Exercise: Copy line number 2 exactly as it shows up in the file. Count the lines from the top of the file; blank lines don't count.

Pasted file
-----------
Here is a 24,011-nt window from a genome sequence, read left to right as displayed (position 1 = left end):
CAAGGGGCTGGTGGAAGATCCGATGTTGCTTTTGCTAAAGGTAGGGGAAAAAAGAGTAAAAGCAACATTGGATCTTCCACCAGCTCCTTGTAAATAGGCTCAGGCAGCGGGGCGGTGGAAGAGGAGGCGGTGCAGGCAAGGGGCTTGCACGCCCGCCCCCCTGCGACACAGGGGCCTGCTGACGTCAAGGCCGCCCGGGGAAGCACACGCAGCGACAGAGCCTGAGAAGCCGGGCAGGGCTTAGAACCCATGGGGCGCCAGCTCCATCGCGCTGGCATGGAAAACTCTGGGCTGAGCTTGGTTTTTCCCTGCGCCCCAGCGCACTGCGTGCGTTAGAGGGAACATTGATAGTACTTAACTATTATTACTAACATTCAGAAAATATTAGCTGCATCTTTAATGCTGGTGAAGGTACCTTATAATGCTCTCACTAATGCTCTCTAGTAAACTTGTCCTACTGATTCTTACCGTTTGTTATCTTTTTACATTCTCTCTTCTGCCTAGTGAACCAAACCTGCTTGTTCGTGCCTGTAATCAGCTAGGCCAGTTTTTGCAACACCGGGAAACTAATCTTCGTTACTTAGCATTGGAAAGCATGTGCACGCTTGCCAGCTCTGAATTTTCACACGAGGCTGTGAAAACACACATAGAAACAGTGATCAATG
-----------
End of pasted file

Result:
CAAGGGGCTGGTGGAAGATCCGATGTTGCTTTTGCTAAAGGTAGGGGAAAAAAGAGTAAAAGCAACATTGGATCTTCCACCAGCTCCTTGTAAATAGGCTCAGGCAGCGGGGCGGTGGAAGAGGAGGCGGTGCAGGCAAGGGGCTTGCACGCCCGCCCCCCTGCGACACAGGGGCCTGCTGACGTCAAGGCCGCCCGGGGAAGCACACGCAGCGACAGAGCCTGAGAAGCCGGGCAGGGCTTAGAACCCATGGGGCGCCAGCTCCATCGCGCTGGCATGGAAAACTCTGGGCTGAGCTTGGTTTTTCCCTGCGCCCCAGCGCACTGCGTGCGTTAGAGGGAACATTGATAGTACTTAACTATTATTACTAACATTCAGAAAATATTAGCTGCATCTTTAATGCTGGTGAAGGTACCTTATAATGCTCTCACTAATGCTCTCTAGTAAACTTGTCCTACTGATTCTTACCGTTTGTTATCTTTTTACATTCTCTCTTCTGCCTAGTGAACCAAACCTGCTTGTTCGTGCCTGTAATCAGCTAGGCCAGTTTTTGCAACACCGGGAAACTAATCTTCGTTACTTAGCATTGGAAAGCATGTGCACGCTTGCCAGCTCTGAATTTTCACACGAGGCTGTGAAAACACACATAGAAACAGTGATCAATG